Freshwater Fungi


The shift from terrestrial to freshwater ecosystems is accompanied by a dramatic shift in the decomposer fungal assemblages. The life cycle of freshwater fungi complicates our understanding of the phylogenetic relationships in this group. The freshwater ascomycetes (teleomorphs) often have asexual states (referred to as anamorphs or mitosporic states) in their life cycles. The asexual states of freshwater ascomycetes are often adapted to aquatic life by producing spores (conidia) that are long and filamentous or branched; this facilitates their attachment to substrates in moving water. Some species have conidia that are tightly coiled to trap air or are hydrophobic and hollow; these adaptations allow them to float on the surface of water until they attach to a new substrate. The main ecological functions of freshwater fungi involve the breakdown of leaves, conifer needles, wood and other sources of coarse‐particulate organic matter. Training students in this field of fungi is imperative given the increase in global transportation of microbes, the rapid loss of healthy freshwater habitats due to human perturbation and global warming, the serious problem of antibiotic resistance and the rarity of trained taxonomists and molecular systematists in the field of mycology.

Key Concepts

  • Freshwater fungi are an ecological group of fungi and comprise both the meiosporic and mitosporic ascomycetes.
  • They are important decomposers in freshwater habitats as they produce different types of enzymes to breakdown organic matter.
  • The meiosporic ascomycetes are adapted to fresh water as their ascospores are equipped with gelatinous appendages or sheaths that are thought to help them attach to substrates in flowing or moving water. The mitosporic ascomycetes are adapted to freshwater habitats as they produce conidia, which are branched or long and filamentous, or have conidia which trap air for buoyancy and/or are hydrophobic.
  • Freshwater fungi are understudied source of novel secondary metabolites.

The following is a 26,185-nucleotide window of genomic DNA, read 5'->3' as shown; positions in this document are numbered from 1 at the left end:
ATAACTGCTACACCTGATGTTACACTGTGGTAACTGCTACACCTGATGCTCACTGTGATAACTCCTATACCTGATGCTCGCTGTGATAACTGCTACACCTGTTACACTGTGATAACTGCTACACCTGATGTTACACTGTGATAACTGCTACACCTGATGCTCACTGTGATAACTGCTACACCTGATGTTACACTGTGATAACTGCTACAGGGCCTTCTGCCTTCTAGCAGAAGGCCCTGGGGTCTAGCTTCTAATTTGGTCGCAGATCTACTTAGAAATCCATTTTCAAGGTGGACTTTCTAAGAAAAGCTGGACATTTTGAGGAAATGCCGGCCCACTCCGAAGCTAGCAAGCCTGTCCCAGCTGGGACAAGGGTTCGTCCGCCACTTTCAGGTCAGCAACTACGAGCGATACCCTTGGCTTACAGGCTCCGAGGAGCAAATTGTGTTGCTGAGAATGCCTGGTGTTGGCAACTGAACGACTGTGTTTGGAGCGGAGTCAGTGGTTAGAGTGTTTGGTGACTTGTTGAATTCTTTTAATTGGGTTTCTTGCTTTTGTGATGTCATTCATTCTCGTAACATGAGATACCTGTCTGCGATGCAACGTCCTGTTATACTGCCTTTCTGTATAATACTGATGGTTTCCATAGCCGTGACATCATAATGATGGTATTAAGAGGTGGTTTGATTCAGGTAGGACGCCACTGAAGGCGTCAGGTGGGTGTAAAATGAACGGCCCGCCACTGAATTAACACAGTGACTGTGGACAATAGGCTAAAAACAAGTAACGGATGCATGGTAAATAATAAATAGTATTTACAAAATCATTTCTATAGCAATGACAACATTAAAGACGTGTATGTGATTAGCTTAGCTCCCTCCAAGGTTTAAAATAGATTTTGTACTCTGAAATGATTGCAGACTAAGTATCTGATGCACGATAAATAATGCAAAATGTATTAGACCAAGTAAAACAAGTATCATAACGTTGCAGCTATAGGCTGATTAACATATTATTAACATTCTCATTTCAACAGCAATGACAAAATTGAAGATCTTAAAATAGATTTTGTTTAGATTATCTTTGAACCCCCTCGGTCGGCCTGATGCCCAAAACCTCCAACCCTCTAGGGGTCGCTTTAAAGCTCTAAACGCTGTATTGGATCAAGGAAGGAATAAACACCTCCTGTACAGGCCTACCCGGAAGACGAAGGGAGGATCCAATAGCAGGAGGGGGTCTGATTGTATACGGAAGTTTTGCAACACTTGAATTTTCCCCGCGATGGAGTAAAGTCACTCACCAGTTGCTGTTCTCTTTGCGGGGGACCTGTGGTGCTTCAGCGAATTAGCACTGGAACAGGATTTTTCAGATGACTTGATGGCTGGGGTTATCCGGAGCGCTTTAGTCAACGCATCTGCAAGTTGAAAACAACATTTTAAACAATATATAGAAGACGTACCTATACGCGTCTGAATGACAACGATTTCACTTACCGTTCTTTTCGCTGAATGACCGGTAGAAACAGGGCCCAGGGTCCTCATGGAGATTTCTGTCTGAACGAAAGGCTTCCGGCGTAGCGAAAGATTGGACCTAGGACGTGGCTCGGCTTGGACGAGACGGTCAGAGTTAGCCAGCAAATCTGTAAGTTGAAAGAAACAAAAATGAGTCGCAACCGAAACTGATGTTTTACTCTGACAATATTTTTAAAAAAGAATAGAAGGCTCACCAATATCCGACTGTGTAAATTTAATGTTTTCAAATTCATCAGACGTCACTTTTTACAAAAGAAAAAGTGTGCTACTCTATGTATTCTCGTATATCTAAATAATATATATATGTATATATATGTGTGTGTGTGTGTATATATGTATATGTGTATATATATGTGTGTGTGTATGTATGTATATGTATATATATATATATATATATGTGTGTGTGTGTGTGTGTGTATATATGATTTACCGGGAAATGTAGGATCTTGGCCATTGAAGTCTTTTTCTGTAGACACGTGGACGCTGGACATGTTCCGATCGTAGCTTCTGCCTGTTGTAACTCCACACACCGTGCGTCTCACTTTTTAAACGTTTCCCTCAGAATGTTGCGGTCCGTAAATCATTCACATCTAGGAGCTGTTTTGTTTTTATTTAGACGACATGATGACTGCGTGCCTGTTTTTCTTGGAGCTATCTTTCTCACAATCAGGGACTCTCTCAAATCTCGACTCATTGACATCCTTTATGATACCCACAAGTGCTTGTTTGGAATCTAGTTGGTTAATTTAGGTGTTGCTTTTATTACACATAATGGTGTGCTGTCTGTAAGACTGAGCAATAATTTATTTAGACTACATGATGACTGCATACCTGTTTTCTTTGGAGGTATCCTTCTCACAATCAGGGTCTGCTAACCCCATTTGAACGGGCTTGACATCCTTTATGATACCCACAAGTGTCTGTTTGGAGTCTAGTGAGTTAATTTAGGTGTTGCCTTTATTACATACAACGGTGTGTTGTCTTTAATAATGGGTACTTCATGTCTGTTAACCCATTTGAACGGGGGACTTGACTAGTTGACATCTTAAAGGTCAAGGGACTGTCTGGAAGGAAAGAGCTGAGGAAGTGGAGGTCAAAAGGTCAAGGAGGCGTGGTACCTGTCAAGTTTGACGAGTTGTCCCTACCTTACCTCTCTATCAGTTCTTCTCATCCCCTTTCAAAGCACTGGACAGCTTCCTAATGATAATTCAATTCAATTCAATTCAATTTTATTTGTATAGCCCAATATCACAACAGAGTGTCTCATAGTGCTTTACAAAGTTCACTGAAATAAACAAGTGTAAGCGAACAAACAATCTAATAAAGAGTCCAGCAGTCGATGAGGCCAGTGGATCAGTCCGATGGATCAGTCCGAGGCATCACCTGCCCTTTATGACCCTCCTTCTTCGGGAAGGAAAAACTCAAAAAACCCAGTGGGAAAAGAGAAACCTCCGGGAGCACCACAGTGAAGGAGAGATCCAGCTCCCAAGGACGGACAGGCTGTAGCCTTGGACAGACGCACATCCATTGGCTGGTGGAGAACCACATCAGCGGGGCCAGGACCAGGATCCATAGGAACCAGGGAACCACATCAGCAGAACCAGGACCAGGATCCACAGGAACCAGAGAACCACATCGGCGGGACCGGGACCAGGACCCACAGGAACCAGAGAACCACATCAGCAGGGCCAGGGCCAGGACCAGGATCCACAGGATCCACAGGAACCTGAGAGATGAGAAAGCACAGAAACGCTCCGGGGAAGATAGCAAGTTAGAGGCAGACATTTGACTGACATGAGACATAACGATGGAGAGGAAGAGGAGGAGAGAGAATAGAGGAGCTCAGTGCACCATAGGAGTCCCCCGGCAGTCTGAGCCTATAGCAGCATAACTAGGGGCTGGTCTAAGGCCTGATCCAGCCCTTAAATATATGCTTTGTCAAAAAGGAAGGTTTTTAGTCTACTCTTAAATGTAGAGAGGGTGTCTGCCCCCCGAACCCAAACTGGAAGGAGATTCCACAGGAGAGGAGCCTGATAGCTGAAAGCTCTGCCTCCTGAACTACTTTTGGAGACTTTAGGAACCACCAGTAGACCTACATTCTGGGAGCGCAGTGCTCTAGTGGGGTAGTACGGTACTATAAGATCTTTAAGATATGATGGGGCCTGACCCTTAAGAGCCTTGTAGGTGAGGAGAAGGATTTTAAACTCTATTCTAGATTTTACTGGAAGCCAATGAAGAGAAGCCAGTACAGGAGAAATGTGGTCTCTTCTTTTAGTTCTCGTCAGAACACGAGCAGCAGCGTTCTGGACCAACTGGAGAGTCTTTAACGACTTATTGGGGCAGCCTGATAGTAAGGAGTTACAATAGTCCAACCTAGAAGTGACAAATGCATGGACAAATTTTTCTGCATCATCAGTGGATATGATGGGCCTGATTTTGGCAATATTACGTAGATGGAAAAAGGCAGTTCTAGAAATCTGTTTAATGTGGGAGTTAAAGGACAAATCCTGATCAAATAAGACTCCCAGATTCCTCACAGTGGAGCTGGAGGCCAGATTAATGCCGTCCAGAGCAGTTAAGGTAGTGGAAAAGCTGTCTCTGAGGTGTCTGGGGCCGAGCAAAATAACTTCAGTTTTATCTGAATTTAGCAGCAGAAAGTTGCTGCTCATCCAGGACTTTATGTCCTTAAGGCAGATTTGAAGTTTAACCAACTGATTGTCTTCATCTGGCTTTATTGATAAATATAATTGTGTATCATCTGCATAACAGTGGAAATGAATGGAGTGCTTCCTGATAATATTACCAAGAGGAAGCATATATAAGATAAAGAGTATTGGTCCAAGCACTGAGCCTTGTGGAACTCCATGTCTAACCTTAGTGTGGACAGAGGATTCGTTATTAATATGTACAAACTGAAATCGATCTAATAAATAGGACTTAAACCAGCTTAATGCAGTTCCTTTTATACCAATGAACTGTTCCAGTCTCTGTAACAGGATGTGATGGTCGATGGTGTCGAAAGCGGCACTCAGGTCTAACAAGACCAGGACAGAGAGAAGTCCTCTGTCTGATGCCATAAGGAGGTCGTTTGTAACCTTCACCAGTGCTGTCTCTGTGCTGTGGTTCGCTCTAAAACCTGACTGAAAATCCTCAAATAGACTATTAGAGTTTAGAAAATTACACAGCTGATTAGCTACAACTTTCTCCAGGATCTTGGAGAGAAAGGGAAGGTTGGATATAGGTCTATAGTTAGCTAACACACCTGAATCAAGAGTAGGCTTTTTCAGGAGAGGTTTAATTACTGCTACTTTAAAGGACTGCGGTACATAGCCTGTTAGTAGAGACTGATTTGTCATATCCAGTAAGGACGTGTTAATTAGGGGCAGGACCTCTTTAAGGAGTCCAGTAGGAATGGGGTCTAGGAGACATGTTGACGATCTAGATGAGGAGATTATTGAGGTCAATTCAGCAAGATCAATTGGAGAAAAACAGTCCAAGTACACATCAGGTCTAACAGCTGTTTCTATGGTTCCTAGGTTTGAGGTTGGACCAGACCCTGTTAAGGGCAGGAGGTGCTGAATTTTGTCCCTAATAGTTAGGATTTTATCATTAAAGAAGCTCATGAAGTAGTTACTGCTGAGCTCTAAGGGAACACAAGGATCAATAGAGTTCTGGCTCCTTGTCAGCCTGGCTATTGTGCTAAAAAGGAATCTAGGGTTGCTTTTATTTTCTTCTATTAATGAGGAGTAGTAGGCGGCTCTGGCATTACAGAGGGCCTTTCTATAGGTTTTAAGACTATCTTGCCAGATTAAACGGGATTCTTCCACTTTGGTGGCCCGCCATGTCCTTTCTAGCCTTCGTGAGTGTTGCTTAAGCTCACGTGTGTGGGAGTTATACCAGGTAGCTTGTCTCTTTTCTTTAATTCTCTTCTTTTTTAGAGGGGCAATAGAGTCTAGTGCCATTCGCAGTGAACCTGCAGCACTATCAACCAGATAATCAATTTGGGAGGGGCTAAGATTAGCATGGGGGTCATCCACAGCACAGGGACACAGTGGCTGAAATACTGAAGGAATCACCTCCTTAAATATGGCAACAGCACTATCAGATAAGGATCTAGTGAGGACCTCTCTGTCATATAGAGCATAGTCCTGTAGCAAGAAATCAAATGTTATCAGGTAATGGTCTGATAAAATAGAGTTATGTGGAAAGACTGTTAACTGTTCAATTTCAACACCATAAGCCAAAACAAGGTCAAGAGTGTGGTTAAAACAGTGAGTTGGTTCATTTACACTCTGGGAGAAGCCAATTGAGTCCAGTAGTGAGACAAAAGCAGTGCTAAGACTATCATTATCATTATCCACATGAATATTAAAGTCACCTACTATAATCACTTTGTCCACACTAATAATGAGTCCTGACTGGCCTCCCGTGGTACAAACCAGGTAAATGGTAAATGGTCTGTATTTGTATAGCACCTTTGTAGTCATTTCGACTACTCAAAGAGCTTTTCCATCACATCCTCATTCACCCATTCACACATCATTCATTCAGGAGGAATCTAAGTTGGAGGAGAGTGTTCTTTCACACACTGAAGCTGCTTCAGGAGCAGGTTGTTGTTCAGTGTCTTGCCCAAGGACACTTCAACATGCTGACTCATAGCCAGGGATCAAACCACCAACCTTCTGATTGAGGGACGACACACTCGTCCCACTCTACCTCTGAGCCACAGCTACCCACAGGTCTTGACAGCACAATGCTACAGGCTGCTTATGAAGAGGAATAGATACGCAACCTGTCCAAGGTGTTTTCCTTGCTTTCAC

• Phylogenetic studies on freshwater ascomycetes have shown that some species cluster with terrestrial ascomycete lineages while others belong in exclusive aquatic lineages.
  • Distributional patterns of freshwater ascomycetes show distinct latitudinal and elevational structuring, but additional comparative studies are required to better predict distribution patterns of freshwater fungi.
  • Species composition varies between lentic and lotic habitats, but more studies are warranted.
  • Some species are distributed worldwide in similar habitats – A pantropical distribution of freshwater ascomycetes exists.
  • As threats to freshwater biodiversity escalate, there is an urgent need to survey, collect and isolate freshwater fungal species, especially the poorly known but important taxa from the remaining high‐quality habitats.
  • The knowledge of this group is essential to our understanding of ascomycete systematics in general as well as the systematics of freshwater ascomycete fungi.

Keywords: Ascomycota; aquatic; taxonomy; systematics; submerged wood

Figure 1. Ascomata of freshwater ascomycetes. (a) Boerlagiomyces websteri (Dothideomycetes). (b) Ayria appendiculata (Sordariomycetes). (c) Aliquandostipite crystallinus (Dothideomycetes). (d) Pseudoproboscispora caudae‐suis (Sordariomycetes). (e) Hanliniomyces hyaloapicalis (Sordariomycetes). (f) Apothecia of Aquapoterium pinicola (Leotiomycetes). Scale bars: (a–f) = 200 µm. Some images were taken from the Freshwater Ascomycetes Database: (maintained by Carol A. Shearer and Huzefa A. Raja).